Image Credit Depop.com
I have a confession for you all; I am sat in my room after an hour of dying parts my hair pink (temporarily of course) and am on the verge of dying the whole head just because I can. With no work and no school, it really does seem like an appealing idea for someone who has never really played with hair dye before in their whole seventeen years. It all started when my mum spotted some old hair chalks under the bed and after some big protests from myself along the lines of ‘mum, my hair will go frizzy with all the water you have to spray’, and ‘ You can only do one strand and that’s it’. Funnily enough, not long after I was in the bathroom with bright pink hands colouring my hair and I absolutely love it and wouldn’t be surprised if I will be seen walking about with candyfloss locks later this month. Despite all this hair talk, hair dyeing is not the topic I want to go into for this month’s article. I know that with all this time on our hands it’s becoming very easy to fall into a state of boredom so I thought, with the help of some well researched tips, that I would offer you some help in filling that time with one of my favourite activities; de-cluttering. As surprising as it is that any joy can be found in such a mundane task, there is plenty of fun to be had when clearing and tidying spaces. During isolation I have spent numerous days de-cluttering specific areas of my room, rather than tackling the entire space in one go because that is when it begins to become tedious rather than productive.
When I first began to look at ways to declutter my room, I found a lot of the tips and tricks online were quite impersonal as they took a severe approach to cleaning and aimed to get rid of everything that didn’t have an ‘aesthetic appeal’ that blended with the room. For me (and I can imagine a lot of others), I have always believed that keeping things that mean something to you is important even if they may be considered junk by an onlooker. It is always lovely to keep items that are special, especially if they were a gift or have been passed down to you. Keeping this in mind, I have come up with a routine that has always worked for me when de-cluttering. Firstly, it is always a good idea to leave the room and then re-enter purely so that you can have a fresh perspective on what it is you want your room/space to look like, it also means that you can picture how someone may look at your room when entering and then work from there. Once you’ve done this, always gravitate towards the area that you feel needs to be cleared first, this will be the most time-consuming space and should be tidied first. Then it really helps to categorise; for example, you could make three piles if you were sorting out shelves; books, ornaments, and candles. Then you need to pick a category, let’s say books, and ask yourself how many times you have used (in this case, read) the item, if you’ve read that book lots you might want to take it off the shelf or perhaps lend it to a friend if you don’t think you’ll read it again. With any category, you should look at whether you like the item enough to keep it or whether you are keeping it for the sake of it. The best way to look at things is in a positive way rather than negative; if the item makes you happy whatever it is then you should make sure it stays but if you haven’t got a use for something anymore then it’s best to give it to charity or sell it so it can be loved by someone else. For extra storage, Ikea sell big clear, flat containers that slide easily under a bed if it doesn’t have anything beneath it, similarly they do material boxes that you can pop on top of your wardrobe which are very useful for storing sentimental things that you don’t want on show.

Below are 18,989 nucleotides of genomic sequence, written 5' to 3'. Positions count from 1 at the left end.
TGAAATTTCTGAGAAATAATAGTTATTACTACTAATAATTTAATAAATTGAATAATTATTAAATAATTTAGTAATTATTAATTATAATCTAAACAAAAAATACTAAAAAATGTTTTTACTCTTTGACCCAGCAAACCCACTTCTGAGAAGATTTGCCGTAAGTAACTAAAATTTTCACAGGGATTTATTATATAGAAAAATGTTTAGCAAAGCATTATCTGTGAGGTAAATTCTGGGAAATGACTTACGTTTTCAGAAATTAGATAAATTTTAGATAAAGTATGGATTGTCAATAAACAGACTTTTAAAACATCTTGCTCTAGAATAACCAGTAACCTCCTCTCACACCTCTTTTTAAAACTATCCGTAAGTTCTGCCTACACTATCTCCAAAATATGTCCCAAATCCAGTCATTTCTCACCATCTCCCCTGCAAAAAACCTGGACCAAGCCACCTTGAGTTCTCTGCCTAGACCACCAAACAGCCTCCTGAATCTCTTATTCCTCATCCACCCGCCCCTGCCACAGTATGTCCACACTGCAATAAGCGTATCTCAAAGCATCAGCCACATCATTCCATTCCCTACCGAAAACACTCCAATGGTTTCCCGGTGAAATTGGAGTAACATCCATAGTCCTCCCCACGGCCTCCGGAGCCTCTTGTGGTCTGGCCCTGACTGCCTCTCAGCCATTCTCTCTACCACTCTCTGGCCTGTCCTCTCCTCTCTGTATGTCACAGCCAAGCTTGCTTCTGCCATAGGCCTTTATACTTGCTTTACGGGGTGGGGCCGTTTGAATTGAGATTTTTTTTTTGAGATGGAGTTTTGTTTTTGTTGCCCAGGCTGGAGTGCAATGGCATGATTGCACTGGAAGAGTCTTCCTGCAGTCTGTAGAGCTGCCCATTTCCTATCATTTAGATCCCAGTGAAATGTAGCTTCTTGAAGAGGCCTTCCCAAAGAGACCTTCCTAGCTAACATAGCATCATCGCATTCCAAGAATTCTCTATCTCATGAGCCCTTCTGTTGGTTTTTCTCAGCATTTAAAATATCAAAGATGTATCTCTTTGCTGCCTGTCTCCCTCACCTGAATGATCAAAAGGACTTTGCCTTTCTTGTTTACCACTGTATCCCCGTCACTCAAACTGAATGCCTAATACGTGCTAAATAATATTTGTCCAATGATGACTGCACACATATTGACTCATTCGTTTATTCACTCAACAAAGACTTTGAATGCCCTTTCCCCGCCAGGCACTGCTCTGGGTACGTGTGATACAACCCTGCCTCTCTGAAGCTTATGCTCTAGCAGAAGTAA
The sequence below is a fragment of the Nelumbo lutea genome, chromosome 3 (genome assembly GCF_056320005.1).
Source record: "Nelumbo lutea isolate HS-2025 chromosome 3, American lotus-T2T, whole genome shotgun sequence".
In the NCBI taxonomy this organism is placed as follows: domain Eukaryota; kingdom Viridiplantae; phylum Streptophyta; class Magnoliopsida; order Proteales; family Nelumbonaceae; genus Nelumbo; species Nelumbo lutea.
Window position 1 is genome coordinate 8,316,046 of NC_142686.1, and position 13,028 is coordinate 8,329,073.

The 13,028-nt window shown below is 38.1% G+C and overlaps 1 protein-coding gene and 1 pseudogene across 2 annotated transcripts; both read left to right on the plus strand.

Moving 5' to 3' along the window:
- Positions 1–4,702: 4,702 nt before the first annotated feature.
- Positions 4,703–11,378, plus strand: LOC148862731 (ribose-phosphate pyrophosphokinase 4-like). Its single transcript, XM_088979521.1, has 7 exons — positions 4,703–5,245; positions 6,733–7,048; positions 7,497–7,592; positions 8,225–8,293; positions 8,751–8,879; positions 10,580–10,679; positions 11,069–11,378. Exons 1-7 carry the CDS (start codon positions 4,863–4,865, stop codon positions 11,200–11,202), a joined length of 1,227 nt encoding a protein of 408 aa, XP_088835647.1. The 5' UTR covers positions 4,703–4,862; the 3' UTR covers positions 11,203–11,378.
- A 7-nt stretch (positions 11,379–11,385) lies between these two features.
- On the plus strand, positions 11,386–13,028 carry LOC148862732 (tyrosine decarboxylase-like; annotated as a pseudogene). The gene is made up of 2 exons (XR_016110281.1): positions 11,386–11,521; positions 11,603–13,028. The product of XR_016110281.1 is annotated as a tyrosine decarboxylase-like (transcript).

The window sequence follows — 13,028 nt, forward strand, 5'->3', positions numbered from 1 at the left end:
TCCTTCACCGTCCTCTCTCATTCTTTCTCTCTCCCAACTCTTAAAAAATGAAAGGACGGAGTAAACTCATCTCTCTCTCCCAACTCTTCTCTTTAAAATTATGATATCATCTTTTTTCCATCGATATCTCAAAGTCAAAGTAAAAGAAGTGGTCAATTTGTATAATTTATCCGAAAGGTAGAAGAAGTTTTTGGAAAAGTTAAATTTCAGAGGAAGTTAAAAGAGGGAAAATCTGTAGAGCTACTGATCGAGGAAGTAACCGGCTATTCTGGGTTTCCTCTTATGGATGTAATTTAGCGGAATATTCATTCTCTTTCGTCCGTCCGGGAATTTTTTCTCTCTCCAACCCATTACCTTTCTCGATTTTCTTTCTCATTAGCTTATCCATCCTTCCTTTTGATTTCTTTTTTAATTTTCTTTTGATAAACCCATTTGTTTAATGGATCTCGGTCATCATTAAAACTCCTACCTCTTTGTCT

Don’t be too hard on yourself if you feel you can’t get rid of as much as you wanted to, some things are really hard to get rid of so don’t force yourself into any decisions you might regret. When I’ve filled my bags with the things I don’t want, I always re-evaluate them after a few hours to make sure I haven’t got rid of anything that I shouldn’t have. This being said, try not to go back and salvage all your goods (I always manage to grab a top or two from my bundle that seem to work their way back into my wardrobe). When you’re completely happy, choose which bags are going where, either to charity or a friend or worst case scenario, the bin (some things just cannot be given away, especially not bright pink shorts that should never have been made in the first place, let alone worn). One other thing that has been brought to my attention is the app Depop (depop.com) where you can sell and buy clothes in an easy and safe way; you have to post a photo with a short description and a price and then people can message you and buy the item, when you get an account you attach a PayPal account so that you can be protected both ways and you have to post the clothing item to their address, really simple and fun stuff (great for clothes that are in good condition but you just don’t love anymore!)
Image Credit Depop.com
I hope these tips help on your de-cluttering days, you might find it exciting to find and sort through the items you didn’t even know you owned! Next month I’ll be talking about the art of isolation fashion photos, so stay tuned.